The publication detail shows the title, authors (with indicators showing other profiled authors), information on the publishing organization, abstract and a link to the article in PubMed. This abstract is what is used to create the fingerprint of the publication. If any grants are referenced by the publication, they will be listed here as well.
Cognitive profiles of incipient dementia in the Goteborg MCI study.
Arto Nordlund; Sindre Rolstad; Mattias Göthlin; Ake Edman; Stefan Hansen; Anders Wallin (Profiled Author: Wallin, Anders)
Institute of Neuroscience and Physiology, Sahlgrenska Academy at Göteborg University, Göteborg, Sweden. firstname.lastname@example.org
Dementia and geriatric cognitive disorders 2010;30(5):403-10.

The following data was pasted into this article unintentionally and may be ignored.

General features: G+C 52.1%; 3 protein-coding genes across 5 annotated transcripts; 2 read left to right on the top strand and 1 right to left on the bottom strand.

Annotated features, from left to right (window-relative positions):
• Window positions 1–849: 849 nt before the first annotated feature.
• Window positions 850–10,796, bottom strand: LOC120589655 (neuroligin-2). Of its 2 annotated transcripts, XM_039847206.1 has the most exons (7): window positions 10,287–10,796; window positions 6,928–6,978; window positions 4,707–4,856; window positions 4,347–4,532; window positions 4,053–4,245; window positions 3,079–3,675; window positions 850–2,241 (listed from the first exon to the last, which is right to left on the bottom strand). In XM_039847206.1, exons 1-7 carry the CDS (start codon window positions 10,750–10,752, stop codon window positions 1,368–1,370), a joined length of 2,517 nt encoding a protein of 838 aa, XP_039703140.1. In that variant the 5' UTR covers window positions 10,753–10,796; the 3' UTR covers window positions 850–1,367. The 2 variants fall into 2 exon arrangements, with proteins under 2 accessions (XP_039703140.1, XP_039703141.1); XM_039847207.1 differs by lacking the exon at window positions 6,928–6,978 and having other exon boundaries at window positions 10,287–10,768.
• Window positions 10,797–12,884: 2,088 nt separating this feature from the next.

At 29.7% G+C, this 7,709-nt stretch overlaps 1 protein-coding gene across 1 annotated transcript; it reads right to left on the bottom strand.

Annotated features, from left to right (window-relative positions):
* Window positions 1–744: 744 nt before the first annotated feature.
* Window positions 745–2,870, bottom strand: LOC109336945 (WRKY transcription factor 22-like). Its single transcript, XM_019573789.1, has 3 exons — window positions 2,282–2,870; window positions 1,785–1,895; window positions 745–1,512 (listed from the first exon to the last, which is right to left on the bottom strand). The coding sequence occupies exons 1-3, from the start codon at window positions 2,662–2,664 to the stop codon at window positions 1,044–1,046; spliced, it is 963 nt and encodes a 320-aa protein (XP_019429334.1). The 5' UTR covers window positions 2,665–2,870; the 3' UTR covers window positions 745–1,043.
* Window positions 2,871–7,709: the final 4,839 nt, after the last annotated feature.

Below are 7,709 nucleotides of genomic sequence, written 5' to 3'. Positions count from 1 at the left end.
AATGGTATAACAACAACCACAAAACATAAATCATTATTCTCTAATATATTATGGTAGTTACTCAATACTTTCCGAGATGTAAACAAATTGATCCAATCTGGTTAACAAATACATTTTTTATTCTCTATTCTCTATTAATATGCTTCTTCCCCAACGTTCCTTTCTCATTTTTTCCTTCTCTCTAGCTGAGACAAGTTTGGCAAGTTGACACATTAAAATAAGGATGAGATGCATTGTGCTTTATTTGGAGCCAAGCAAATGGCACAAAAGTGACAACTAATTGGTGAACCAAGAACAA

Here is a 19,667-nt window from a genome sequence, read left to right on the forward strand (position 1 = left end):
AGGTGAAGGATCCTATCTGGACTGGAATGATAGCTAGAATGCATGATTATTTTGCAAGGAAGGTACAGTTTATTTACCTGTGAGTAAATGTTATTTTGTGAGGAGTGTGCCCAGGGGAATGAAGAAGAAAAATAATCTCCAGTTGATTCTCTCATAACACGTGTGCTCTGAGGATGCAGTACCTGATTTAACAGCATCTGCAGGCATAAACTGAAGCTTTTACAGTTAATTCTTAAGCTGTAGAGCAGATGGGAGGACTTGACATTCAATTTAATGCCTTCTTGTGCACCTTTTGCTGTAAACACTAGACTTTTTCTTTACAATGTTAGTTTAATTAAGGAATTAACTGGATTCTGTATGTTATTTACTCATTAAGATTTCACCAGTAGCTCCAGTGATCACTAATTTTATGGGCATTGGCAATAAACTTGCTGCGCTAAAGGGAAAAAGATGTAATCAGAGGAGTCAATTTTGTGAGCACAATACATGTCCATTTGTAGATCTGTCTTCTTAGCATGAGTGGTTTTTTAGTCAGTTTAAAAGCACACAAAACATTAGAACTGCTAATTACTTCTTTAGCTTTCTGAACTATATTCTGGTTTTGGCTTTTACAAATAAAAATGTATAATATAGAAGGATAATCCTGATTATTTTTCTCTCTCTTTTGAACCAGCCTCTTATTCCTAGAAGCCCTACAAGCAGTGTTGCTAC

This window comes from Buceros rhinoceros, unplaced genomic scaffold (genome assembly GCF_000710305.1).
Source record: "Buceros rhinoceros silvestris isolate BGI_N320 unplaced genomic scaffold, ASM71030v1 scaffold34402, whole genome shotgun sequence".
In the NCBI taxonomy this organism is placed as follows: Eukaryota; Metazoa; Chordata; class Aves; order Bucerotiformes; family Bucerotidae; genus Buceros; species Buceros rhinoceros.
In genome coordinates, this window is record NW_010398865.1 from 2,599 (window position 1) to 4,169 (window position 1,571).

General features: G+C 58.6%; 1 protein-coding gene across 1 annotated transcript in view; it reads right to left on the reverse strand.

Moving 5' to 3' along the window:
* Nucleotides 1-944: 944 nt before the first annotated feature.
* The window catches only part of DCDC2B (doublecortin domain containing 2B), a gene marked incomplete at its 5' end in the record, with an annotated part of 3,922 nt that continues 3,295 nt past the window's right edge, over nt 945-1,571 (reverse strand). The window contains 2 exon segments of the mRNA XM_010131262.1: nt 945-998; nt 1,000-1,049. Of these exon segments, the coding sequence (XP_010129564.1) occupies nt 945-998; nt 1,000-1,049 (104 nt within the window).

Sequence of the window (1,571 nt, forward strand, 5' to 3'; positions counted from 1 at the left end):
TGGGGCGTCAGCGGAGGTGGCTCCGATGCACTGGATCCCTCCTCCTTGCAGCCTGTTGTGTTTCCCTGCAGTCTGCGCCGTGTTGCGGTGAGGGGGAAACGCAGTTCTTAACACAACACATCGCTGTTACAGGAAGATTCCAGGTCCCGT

OBJECTIVE: To study which cognitive profiles of incipient dementia strongest predict the conversion to Alzheimer's disease (AD) and mixed dementia (MD)/vascular dementia (VaD). METHODS: 260 subjects with mild cognitive impairment (MCI) were included in the study and 209 (79%) were followed up after 2 years. At baseline, the subjects were assessed with a neuropsychological battery covering the cognitive domains speed/attention, memory, visuospatial, language and executive functions. RESULTS: After 2 years, 9 subjects were considered normal, 148 had stationary MCI and 47 (23%) had converted to dementia. Twenty subjects were diagnosed with AD, 15 with MD and 9 with VaD. The others were 2 with unspecified dementias and 1 with primary progressive aphasia. Dementia converters had a high proportion of impairment in all cognitive domains. The profiles of incipient AD and MD/VaD differed, with memory, visuospatial and language symptoms preceding AD, and executive and speed/attention symptoms preceding MD/VaD. CONCLUSIONS: The risk of converting to dementia is increased when domains in addition to memory are impaired. The incipient AD and MD/VaD profiles differed quite clearly. Considering that the vascular group consisted of a majority of patients with MD, the differences are convincing - vascular disease seems to have an essential impact on cognition.
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